Voice assistants like Alexa and Siri are becoming very popular not only in the home but also in the workplace. If you hook one up to your computer they can streamline a number of tasks, they help to manage your calendar, plan your workflow, reply to emails, and make sure that a meeting runs smoothly.

Just speak into the microphone and tell the assistant what you want them to do. Alexa, where is my next meeting? Siri, can you tell my boss that I’m running late? Give me a rundown of today’s financial updates. By 2020, it is estimated that 50% of internet searches will be performed by a voice assistant.

Improved grammar and flow of your writing

In the near future, these voice assistants could replace keyboards entirely. Employees will not need to type things out because they can dictate everything to Alexa and Siri instead. Entire documents can be ‘written out’ by the voice assistant and the software can even improve the grammar and flow of your writing. Voice assistants can also read documents aloud, so an employee no longer needs to look at their screen.

A person could dictate a report to Alexa, which sends it to a colleague, who listens to the report aloud. Nobody wastes time on typing or reading, so the interaction is more efficient than traditional forms of communication. On average, a person can speak 125 words in a minute, but they can only type 40 in the same amount of time.

Lots of talking, but not to one another

If everyone stopped typing and reading, and instead began to speak aloud with their voice assistants, then the workplace would become polluted with the sound of people constantly muttering to their smart speakers. Every office, no matter the industry, would feel like a noisy call centre. A workplace full of people talking, but where nobody actually talks to each other.

It is worth considering these potential drawbacks. Why go downstairs to speak with HR when you can talk to them via Alexa instead, without ever needing to get up from your desk? Offices could become disjointed, antisocial environments, where workers only interact through the medium of a voice assistant.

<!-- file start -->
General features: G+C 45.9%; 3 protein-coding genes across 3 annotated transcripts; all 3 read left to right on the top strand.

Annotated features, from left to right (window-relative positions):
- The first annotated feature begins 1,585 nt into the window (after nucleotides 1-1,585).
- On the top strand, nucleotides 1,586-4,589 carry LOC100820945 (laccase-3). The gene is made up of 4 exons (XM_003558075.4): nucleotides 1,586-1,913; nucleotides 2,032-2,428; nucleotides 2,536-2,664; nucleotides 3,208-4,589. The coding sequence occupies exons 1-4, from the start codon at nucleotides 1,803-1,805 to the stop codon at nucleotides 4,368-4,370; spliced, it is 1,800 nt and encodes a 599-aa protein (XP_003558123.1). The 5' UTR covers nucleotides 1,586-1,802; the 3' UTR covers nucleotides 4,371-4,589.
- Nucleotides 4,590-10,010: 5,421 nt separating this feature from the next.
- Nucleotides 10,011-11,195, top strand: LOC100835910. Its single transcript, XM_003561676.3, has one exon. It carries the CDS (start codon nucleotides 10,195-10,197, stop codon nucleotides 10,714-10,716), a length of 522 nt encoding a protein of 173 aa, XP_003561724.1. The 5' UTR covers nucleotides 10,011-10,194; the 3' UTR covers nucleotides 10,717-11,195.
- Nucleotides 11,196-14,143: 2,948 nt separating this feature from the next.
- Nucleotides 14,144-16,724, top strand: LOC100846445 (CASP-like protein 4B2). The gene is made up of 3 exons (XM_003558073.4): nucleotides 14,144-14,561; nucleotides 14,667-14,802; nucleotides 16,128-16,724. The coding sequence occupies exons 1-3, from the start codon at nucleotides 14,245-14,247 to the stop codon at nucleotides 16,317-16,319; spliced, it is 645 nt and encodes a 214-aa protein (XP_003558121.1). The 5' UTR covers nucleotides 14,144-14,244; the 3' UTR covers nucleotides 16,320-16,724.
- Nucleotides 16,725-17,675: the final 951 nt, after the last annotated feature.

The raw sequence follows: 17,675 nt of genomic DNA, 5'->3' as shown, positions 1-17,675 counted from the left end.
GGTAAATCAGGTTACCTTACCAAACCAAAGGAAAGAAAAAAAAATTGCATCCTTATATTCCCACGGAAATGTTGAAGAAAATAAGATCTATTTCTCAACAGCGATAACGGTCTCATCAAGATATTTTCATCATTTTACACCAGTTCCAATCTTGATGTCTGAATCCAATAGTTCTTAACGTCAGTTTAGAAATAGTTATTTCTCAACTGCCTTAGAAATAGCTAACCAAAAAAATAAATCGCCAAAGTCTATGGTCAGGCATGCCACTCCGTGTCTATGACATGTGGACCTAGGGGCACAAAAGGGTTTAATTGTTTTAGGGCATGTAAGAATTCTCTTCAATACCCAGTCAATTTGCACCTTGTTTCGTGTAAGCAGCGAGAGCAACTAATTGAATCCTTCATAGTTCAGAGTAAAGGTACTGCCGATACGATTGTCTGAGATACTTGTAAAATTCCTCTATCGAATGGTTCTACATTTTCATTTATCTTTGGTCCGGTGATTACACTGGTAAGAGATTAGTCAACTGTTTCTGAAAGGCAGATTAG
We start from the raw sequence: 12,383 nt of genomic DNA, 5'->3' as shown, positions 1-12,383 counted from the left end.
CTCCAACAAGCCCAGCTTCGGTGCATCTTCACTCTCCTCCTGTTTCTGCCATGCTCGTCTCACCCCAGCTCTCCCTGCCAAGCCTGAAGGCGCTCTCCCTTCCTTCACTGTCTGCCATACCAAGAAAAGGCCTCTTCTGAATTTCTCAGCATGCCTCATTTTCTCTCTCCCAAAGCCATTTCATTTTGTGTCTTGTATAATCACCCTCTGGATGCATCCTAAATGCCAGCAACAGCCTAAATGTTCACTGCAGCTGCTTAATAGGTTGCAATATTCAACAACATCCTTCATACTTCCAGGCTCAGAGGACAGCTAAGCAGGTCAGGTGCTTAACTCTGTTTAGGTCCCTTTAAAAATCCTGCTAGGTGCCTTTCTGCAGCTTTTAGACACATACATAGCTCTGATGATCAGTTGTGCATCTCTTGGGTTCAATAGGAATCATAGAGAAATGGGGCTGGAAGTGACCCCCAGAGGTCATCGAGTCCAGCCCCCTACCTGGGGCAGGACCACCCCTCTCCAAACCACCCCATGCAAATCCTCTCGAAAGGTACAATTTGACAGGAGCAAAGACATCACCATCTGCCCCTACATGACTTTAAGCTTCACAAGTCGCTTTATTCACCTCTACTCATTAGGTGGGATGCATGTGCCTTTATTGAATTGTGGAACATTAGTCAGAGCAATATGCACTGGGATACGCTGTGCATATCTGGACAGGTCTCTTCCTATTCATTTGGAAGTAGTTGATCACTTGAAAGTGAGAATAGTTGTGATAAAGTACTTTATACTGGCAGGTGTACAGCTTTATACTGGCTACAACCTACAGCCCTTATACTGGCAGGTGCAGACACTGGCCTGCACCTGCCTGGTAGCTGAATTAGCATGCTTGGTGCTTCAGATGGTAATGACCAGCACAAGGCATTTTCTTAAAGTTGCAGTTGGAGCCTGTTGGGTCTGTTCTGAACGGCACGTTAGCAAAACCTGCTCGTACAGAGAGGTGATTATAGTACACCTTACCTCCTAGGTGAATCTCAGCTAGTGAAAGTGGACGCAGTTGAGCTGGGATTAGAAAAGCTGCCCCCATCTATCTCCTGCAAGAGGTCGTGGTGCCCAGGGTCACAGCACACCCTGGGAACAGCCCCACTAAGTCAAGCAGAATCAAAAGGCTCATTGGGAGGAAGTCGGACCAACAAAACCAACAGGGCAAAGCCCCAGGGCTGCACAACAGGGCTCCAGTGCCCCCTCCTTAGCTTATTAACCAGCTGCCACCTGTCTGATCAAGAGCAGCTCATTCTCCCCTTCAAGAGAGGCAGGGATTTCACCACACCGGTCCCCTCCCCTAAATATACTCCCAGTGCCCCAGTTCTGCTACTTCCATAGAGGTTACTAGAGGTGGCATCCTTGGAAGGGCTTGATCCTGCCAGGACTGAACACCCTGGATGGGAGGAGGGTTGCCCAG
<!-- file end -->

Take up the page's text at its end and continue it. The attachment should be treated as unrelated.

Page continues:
What about the kids?

Back in April 2018, Amazon added the ‘Magic Word’ feature to its Echo Dot Kid’s addition, which is designed to provide positive reinforcement by rewarding children who phrase their questions politely – but is this really necessary?

Elizabeth Vandewater, who recently chaired a study at the University of Texas examining the ways that children interact with virtual assistants, is sceptical about the extent of the damage being done, and believes that we are too quick to blame technology for social problems:

“There’s this notion that if all this technology was turned off, everything would be great. We’d be interacting all the time, we’d be reading all the time. I just don’t believe that.”

It is natural to worry about exposing children to any new technology but, as far as tech goes, digital assistants seem fairly benign. In fact, they could teach children conversational skills at a younger age and allow them to access information verbally before they are able to read and write. The sight of a small child bossing around a robot is distressing, but it’s nothing that a bit of parental guidance can’t fix.

The future of voice assistants

Only time will tell whether they will end up causing more harm or good at home or in the workplace. One thing is certain, however, they will change the way that we interact, write, read, and search for information, and the infrastructure of the internet could be forced to evolve as a result.

Photo: Google Home Mini by mastermaq licensed under Creative Commons 4.0
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Author: Appthisway.com